I grew up in a home that valued European standards of beauty. A home where my mom was subservient to abusive men and I came third after them and herself. I also grew up in a home that is homophobic, prohibited premarital sex, and thought that praying to anything other than Jesus meant you were diabolic and highly feared. I grew up in a home where my independence and outgoingness was looked down upon and was constantly stressed about marriage, my appearance, and gaining employment within the confines of a nine to five model. These values are really hard for me because I was brown skin, curly mess of a girl, who loved being outdoors, playing with dirt, climbing fences, riding bikes, talking to my dead grandmother, was sexually curious, and severely emotionally/intellectually neglected. My femininity was always in question and I was assumed to be a lesbian because I was so sure of myself.
My mom just didn’t get me. I was wild and rebellious, but also very reflective and introverted. My introversion, I believe, stemmed from the lack of understanding and intellectual investment in the home.
My mom loves God more than anything. She spent all her days listen to Radio Visión Cristiana (a Christian radio station) and attached to her friends. I teased and call her, La Santa Chismosa, (the Saint of Gossip) because she will sit on the phone for most of her day, talking to her friends, than interacting with me, her husband, or my brother. In fact, the only way you can bond with my mother is over scripture, which is annoying because she could be very dogmatic in her approach, which leaves little room for possibility and discussion.
Don’t get me wrong. My mother is a super kind person. She will cook for you, lend you her bank account, and pray over your head, but when it comes to the real you, the one who isn’t in despair, it is really hard to relate to her. My mom has no idea who I am sleeping with, who my friends are, nor of my writing. She doesn’t know me outside of my introversion.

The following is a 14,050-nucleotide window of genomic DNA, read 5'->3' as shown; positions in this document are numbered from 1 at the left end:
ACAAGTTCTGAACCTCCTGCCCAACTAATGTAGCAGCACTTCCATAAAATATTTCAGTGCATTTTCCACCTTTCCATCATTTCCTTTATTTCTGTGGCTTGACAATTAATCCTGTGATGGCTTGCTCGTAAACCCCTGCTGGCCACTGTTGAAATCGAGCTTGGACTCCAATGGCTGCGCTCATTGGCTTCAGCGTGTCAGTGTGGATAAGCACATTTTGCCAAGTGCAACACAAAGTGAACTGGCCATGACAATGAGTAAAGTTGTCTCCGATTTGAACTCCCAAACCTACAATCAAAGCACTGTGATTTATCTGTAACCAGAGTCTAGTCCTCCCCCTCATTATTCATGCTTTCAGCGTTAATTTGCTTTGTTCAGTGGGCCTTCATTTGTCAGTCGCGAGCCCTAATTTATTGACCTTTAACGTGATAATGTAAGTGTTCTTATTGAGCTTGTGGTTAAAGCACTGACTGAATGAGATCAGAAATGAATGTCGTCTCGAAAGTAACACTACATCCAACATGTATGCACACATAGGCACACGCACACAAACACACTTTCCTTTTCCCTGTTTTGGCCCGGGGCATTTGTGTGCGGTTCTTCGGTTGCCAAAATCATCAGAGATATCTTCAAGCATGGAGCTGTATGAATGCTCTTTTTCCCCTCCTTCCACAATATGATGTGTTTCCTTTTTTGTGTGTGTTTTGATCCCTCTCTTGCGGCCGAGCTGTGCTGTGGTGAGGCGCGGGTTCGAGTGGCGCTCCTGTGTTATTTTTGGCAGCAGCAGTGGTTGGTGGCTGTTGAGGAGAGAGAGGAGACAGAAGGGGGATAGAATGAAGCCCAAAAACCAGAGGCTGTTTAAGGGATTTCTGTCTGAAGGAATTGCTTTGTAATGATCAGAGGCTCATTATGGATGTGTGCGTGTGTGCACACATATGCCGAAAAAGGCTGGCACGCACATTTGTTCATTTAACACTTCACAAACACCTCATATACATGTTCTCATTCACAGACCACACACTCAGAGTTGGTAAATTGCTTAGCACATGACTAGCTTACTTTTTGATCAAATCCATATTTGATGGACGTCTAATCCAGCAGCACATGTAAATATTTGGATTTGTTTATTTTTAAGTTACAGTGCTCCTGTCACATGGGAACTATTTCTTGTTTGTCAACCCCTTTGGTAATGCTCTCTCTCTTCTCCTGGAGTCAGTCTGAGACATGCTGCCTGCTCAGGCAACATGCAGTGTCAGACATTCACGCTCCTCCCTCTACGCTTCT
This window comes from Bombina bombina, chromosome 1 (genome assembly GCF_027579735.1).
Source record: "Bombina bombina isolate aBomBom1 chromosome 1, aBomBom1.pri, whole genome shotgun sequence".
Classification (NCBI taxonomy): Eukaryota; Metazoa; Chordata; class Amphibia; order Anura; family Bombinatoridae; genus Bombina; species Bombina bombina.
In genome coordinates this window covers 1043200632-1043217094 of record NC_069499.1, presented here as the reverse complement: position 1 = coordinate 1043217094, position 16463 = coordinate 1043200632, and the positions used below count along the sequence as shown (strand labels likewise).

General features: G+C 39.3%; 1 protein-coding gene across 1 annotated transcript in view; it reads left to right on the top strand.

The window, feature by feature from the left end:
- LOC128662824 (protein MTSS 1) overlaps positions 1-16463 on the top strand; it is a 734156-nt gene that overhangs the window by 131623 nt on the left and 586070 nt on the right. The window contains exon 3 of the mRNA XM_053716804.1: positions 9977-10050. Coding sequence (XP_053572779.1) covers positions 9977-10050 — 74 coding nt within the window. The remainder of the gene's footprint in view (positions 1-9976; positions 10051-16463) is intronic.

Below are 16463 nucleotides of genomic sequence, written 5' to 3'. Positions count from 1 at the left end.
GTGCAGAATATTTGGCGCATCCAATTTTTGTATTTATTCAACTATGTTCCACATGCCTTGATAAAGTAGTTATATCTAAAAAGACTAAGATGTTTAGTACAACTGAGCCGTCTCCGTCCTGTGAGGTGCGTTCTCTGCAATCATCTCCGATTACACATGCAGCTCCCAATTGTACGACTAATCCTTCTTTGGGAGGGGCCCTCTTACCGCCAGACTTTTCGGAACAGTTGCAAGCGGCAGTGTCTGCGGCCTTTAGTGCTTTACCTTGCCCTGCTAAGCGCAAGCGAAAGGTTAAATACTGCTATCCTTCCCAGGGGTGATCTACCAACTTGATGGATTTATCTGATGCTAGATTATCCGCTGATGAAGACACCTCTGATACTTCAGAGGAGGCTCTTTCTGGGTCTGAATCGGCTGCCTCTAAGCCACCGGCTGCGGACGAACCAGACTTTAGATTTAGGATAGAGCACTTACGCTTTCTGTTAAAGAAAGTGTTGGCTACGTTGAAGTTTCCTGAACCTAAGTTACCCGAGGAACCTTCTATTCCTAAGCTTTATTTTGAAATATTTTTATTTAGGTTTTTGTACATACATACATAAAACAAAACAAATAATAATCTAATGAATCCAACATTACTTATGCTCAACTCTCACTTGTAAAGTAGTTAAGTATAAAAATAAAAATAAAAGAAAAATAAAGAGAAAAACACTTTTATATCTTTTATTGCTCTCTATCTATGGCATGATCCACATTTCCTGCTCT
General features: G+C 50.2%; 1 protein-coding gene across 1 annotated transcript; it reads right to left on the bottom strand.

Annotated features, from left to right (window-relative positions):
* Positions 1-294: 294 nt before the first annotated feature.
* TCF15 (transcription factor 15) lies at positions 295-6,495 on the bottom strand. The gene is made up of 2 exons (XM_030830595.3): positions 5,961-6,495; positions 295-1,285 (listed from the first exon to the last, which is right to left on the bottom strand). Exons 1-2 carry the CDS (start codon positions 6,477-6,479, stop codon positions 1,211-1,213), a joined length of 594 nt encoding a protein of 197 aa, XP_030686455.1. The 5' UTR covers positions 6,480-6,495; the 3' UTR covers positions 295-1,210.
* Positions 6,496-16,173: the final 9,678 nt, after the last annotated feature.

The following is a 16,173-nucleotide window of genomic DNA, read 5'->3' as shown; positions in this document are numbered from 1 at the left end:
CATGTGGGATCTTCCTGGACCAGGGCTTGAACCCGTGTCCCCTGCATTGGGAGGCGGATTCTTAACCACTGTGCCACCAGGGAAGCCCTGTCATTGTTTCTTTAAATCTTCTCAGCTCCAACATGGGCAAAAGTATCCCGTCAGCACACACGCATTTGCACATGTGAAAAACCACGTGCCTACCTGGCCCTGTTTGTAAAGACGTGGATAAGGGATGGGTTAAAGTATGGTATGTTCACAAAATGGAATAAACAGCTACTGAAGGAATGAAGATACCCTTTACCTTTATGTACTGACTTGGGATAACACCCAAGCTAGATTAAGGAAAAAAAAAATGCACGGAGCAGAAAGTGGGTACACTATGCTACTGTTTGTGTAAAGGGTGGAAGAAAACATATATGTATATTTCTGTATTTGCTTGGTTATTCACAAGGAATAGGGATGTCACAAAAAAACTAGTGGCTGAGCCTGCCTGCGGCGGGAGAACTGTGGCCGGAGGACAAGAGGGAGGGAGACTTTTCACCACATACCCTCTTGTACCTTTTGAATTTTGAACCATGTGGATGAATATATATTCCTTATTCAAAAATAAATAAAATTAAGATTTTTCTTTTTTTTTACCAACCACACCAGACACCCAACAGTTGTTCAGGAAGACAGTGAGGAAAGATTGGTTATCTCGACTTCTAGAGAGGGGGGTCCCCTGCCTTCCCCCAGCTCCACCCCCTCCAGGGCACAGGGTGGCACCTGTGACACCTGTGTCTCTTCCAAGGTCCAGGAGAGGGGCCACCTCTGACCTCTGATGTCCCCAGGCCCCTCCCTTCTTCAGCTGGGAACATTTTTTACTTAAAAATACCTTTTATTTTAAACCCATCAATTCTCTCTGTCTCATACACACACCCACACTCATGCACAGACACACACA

It must be hard raising your first child without the love of your husband, being a single mother, and living in poverty. But, to me, it is so much harder, raising a child you don’t know because you will not allow yourself the relief in letting go of your perceptions of the other, or how your child's life should look like. For me, it would be so much harder to hold on to what I want for my daughter than to know who she is meant to be, because somehow I got in the way of her dream, her imagination, her freedom.
All in all, the closeness that I wish I had with my mother is based on the desire for her to see me as I truly am, outside of her distorted and limited view of the world.
As I grow into my seventh year of being a mother, I have learned how to be a parent mostly from her being a non-example, but I will never blame her or fault her, because she stayed and made way through this imperialist white-supremacist capitalist patriarchy (as bell hooks says). My lessons from her have been practical in learning how to survive. I will teach my daughter how to thrive.
I am sorry Ma, but this is the only way that I can say, Happy Mother's Day.